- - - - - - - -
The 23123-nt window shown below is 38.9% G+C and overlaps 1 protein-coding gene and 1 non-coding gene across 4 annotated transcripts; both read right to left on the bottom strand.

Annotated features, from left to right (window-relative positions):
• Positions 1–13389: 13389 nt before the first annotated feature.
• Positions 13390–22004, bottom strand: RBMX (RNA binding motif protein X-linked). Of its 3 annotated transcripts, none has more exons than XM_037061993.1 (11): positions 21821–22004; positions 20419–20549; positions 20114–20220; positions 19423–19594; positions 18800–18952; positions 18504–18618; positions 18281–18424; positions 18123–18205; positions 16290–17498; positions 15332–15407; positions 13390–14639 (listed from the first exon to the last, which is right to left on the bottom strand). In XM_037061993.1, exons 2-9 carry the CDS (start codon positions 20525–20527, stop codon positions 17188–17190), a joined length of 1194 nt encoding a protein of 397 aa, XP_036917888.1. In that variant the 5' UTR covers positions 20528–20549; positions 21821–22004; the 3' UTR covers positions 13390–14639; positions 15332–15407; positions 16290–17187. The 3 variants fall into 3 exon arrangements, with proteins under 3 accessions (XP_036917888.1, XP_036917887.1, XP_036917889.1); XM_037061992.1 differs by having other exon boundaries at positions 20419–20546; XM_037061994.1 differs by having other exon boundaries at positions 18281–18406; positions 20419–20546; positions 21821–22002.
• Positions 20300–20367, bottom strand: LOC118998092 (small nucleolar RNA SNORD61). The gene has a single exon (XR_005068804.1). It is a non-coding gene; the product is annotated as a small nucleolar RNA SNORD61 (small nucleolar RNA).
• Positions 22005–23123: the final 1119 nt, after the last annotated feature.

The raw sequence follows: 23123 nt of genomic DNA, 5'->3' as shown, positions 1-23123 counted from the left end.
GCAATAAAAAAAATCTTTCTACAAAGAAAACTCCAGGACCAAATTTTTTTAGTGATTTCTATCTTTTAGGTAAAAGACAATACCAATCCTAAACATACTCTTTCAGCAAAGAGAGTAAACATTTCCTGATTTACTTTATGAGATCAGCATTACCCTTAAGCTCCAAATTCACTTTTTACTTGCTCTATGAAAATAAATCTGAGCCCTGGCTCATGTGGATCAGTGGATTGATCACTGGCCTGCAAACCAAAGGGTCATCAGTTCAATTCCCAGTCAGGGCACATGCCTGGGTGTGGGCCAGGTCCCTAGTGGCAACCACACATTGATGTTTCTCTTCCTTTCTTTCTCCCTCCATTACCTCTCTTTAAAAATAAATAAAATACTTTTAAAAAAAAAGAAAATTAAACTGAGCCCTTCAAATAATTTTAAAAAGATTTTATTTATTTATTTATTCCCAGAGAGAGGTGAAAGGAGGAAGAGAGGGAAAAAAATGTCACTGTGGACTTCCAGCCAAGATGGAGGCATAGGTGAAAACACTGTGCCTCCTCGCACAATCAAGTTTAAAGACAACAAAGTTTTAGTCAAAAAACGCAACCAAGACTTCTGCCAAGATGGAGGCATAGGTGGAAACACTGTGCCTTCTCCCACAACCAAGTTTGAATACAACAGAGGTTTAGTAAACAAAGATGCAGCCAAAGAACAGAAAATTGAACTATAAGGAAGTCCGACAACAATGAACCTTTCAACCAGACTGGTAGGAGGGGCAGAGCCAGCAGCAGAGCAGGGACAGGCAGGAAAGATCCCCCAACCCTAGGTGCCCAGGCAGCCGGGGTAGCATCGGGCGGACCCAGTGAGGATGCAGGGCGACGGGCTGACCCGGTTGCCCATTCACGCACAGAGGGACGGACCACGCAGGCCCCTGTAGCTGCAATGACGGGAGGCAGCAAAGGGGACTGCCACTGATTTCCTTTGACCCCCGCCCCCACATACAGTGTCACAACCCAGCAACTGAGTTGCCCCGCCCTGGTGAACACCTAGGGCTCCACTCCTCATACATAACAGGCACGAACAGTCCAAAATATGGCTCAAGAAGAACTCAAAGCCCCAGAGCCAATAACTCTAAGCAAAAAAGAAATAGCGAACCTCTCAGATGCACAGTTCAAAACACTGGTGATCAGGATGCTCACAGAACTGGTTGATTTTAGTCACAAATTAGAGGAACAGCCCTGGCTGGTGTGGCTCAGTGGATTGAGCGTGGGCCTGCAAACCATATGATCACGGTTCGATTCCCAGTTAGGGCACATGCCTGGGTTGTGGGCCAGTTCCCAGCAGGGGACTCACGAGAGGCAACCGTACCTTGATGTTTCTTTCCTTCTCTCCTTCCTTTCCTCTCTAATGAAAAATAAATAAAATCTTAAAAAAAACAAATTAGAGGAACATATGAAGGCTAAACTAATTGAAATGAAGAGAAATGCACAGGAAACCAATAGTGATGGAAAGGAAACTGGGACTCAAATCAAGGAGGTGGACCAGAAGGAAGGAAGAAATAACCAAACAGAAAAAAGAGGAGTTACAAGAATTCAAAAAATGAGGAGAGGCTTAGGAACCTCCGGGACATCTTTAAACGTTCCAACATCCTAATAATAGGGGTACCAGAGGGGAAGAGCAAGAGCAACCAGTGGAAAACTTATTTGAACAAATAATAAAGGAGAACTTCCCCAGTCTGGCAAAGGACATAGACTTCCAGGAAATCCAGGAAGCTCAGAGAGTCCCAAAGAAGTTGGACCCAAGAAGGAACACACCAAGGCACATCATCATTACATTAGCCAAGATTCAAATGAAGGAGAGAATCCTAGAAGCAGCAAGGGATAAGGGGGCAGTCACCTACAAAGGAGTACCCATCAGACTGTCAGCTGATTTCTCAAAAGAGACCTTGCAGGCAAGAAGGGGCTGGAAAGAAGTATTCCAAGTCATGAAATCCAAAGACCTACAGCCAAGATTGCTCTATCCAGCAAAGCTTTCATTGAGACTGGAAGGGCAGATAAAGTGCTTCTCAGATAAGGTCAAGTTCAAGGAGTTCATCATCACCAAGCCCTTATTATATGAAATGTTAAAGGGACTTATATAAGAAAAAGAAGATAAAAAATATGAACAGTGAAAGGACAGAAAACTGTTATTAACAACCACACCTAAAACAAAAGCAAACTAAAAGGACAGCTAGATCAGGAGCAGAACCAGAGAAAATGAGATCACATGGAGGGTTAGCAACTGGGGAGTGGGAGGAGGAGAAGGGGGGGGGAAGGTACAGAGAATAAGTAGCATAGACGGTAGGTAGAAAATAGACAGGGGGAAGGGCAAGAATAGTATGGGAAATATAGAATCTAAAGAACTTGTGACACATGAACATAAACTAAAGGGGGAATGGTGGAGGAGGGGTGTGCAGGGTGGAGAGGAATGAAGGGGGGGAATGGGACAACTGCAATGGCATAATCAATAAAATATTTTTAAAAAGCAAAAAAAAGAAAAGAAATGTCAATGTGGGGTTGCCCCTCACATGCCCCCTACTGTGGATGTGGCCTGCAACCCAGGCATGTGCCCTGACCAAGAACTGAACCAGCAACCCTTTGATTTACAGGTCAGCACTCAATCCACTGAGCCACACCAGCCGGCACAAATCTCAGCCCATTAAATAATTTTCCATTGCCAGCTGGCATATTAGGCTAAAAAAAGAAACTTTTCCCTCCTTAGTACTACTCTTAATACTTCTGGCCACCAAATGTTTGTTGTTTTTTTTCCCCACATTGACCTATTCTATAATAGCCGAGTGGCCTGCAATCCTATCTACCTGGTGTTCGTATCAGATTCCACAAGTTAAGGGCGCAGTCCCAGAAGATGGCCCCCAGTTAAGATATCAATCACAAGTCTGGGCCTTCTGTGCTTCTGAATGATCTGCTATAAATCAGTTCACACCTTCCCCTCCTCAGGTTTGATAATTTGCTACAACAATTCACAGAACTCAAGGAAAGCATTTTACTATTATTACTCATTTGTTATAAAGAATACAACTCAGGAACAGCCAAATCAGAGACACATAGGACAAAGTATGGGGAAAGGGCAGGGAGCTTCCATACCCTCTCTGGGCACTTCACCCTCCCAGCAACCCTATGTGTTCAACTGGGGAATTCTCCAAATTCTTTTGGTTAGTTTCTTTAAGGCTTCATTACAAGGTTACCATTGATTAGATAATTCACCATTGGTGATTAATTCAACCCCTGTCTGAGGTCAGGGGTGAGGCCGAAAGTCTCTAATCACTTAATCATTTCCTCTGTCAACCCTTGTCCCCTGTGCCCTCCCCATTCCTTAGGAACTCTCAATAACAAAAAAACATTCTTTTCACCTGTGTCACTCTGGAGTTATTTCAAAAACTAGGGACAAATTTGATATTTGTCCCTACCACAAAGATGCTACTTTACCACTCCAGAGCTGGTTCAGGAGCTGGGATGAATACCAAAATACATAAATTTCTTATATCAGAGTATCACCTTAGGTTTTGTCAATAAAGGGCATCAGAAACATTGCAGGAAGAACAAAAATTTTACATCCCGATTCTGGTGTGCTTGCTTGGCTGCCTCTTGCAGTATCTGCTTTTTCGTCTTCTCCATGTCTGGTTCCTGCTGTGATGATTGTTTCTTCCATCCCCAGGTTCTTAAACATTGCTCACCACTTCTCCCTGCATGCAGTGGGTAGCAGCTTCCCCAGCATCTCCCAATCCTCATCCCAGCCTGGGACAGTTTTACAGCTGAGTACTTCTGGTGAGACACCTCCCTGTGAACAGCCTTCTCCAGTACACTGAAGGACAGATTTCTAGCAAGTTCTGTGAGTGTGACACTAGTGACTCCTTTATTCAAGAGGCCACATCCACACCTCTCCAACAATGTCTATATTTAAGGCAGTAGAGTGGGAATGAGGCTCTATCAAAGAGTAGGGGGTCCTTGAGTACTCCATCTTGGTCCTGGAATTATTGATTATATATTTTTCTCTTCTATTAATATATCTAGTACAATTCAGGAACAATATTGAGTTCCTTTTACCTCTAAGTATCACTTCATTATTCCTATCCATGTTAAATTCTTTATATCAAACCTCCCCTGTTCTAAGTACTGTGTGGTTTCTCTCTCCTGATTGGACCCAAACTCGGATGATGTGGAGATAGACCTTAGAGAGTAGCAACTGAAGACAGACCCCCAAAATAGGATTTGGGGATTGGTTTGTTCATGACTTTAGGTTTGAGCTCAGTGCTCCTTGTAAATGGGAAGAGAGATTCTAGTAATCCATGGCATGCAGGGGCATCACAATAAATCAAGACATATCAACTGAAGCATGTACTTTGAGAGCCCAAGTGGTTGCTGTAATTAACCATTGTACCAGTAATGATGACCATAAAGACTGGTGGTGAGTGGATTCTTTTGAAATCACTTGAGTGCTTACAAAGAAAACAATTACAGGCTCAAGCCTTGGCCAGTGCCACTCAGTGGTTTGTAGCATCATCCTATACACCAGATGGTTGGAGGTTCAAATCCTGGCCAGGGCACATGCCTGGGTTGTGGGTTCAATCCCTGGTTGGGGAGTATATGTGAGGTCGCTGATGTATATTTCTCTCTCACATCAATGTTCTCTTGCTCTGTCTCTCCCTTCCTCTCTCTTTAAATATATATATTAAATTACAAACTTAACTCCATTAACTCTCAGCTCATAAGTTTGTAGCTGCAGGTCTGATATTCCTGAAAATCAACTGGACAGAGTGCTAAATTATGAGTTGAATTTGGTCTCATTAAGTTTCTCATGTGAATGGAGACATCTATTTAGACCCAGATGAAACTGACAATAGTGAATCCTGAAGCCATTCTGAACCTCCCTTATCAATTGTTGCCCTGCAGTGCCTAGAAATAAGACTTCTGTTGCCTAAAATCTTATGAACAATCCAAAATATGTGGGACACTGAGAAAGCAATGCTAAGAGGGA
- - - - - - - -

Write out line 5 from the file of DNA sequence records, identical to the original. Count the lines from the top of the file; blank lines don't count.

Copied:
• Positions 20300–20367, bottom strand: LOC118998092 (small nucleolar RNA SNORD61). The gene has a single exon (XR_005068804.1). It is a non-coding gene; the product is annotated as a small nucleolar RNA SNORD61 (small nucleolar RNA).